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The GW Hatchet

Serving the GW Community since 1904

The GW Hatchet

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Crime log: Subject barred after shoplifting at bookstore
By Max Porter, Contributing News Editor • February 26, 2024

Student Bar Association Senate approves funds for softball tournament, speaker events

Ellis+McKennie%2C+a+GW+Law+Softball+Club+co-president%2C+said+the+tournament+invited+40+to+50+law+school+teams%2C+and+GW+will+bring+two+teams%2C+about+30+people%2C+and+the+club+will+house+about+two+people+per+room+in+their+15+booked+rooms.
File Photo by Jennifer Igbonoba | Staff Photographer
Ellis McKennie, a GW Law Softball Club co-president, said the tournament invited 40 to 50 law school teams, and GW will bring two teams, about 30 people, and the club will house about two people per room in their 15 booked rooms.

The Student Bar Association Senate unanimously approved $3,800.80 to send the GW Law Softball Club to the University of Virginia Law Softball Invitational in Charlottesville from March 31 to April 2 at their meeting Tuesday.

The SBA’s funds will cover the tournament’s $1,900 registration fee and about half of the team’s 15-room hotel cost. SBA Sen. John Tuley, the finance committee chair, said GW Law Softball Club originally requested close to $6,000, which would have been the SBA’s most expensive approved bill this year, but he compromised with the softball club to only cover one of the two nights in the hotel, which lowered the request by $2,000.

“We took into consideration that this is a lot of money to spend on one organization if we funded them in whole for lodging,” Tuley said. “The total amount would have come out to about $6000, which is like a sixth of the total ad hoc budget, so we compromised on 50 percent.”

Ellis McKennie, a GW Law Softball Club co-president, said the tournament invited 40 to 50 law school teams, and GW will bring two teams, about 30 people, and the club will house about two people per room in their 15 booked rooms. He said the tournament lasts the whole weekend and features various games and events before crowning a tournament champion on Sunday.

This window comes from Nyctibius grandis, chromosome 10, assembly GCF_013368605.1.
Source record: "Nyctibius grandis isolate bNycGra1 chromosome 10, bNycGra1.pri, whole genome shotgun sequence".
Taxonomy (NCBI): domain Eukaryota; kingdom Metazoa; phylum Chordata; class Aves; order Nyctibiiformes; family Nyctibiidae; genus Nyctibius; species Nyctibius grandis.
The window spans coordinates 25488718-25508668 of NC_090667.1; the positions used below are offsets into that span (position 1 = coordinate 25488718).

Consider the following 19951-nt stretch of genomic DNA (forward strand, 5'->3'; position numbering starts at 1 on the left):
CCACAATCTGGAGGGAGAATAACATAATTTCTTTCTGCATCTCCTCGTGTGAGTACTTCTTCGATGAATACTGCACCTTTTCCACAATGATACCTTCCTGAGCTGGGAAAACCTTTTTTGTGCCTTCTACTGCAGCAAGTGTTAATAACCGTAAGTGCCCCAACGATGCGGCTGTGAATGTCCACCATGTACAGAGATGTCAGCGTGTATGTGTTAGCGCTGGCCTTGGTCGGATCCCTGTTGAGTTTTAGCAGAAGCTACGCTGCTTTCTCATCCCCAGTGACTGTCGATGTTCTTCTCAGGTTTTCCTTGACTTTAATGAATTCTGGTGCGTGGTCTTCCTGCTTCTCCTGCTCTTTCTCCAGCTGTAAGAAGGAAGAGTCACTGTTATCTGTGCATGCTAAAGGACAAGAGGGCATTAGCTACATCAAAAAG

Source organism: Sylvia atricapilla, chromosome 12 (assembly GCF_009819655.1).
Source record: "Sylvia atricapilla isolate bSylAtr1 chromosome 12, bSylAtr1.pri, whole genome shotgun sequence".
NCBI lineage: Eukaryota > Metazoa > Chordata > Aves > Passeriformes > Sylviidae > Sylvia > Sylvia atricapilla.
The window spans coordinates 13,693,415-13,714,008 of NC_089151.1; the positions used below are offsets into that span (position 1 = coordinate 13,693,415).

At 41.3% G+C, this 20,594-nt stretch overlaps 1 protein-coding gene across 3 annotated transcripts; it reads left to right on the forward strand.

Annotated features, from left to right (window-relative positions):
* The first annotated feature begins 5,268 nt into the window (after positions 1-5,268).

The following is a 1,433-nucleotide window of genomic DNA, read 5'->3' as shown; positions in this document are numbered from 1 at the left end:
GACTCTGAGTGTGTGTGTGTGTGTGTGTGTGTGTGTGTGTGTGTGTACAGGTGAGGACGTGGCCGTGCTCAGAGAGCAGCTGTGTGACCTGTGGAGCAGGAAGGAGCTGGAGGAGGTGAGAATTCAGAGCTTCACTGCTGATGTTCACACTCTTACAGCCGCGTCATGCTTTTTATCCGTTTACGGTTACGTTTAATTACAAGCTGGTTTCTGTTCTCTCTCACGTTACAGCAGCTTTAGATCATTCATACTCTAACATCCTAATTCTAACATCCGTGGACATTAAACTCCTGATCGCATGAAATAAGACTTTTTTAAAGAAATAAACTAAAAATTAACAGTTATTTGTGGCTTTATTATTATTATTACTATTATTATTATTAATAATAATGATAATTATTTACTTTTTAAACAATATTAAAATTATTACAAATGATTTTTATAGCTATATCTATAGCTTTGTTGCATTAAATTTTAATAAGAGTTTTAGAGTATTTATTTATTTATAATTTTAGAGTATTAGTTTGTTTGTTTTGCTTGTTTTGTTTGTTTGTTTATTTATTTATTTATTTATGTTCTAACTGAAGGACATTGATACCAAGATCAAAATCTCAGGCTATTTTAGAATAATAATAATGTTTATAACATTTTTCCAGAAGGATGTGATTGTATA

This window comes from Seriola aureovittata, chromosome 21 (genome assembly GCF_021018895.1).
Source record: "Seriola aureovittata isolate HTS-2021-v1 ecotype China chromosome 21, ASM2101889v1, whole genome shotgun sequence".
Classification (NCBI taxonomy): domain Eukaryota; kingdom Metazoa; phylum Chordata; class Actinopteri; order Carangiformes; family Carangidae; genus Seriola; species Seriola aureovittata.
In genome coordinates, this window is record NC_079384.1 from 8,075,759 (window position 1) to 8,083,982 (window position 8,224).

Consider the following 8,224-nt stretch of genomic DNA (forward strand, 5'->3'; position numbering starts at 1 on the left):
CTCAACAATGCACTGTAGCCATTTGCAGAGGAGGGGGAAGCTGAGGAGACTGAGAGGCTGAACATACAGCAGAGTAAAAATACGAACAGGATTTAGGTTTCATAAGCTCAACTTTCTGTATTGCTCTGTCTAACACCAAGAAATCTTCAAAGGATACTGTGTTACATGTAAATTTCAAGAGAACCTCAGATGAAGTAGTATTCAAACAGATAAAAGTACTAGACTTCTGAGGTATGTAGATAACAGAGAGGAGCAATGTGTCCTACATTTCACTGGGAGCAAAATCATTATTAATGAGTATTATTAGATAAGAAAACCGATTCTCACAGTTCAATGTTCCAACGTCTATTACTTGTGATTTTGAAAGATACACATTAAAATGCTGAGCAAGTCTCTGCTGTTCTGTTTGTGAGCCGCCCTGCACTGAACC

The senate also unanimously voted to allocate $421 to the Middle Eastern and North African Student Law Association to host a general body meeting and a career panel. The SBA chartered the MENASLA again in February after the organization was dormant.

The SBA unanimously approved the allocation of $240 to the Jewish Law Student Association to host a series of lunch-and-learns in March and April, which will discuss different aspects of being Jewish while practicing law. Baila Haim, the JSLA president, said in a statement provided to the senate that JSLA originally requested $500 from the SBA to cover the cost of food at the three lunch and learns, but a private donor paid about half of the costs, reducing the request to $240.

Haim said the first lunch-and-learn will feature an individual who is both an attorney and rabbi and will discuss maintaining a strong Jewish identity while practicing law, the second event will host recent graduates who will discuss being young attorneys in D.C. and the third will include lawyers from Brandeis University who will recount their antisemitic experiences while practicing the law.

“I, personally, on behalf of the Jewish Law students at GW Law, wanted to express my appreciation and gratitude to every SBA member,” Haim said in the statement. “Because of you all, JSLA has been able to rebuild our community on campus.”

Tuley said after these requests, the SBA’s ad hoc fund, which provides last-minute funding for law student organizations, has $16,319 remaining.

The senate unanimously passed the Single Transmission and Recording Authorization Mechanism Act to mandate in the bylaws that the SBA livestream all its meetings so all law students can view and attend SBA meetings. SBA Sen. Delaney Gatine, who sponsored the bill, said the SBA currently hosts all its meetings on Zoom and that the goal of the bill is to codify the existing practice into the bylaws.

SBA Sen. Leila Diallo said she has not received an update from officials regarding on-campus period product dispensers, which officials agreed to implement last month under a year-old D.C. law that mandates officials place period product dispensers in female and gender-neutral bathrooms. GW was in violation of the law in late February, according to an analysis of bathrooms on the Foggy Bottom and Mount Vernon campuses by The Hatchet.

She said the law school will continue to use baskets to hold period products.

“We’ll apply pressure for as long as we can,” Diallo said.

The next SBA Senate meeting will be held on March 21 at 9:15 p.m. in the Law Learning Center.

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About the Contributor
Rory Quealy, Assistant News Editor
Rory Quealy is a sophomore majoring in journalism and mass communications from La Grange, Illinois. She is the 2023-2024 assistant news editor for the Health and Research beat.
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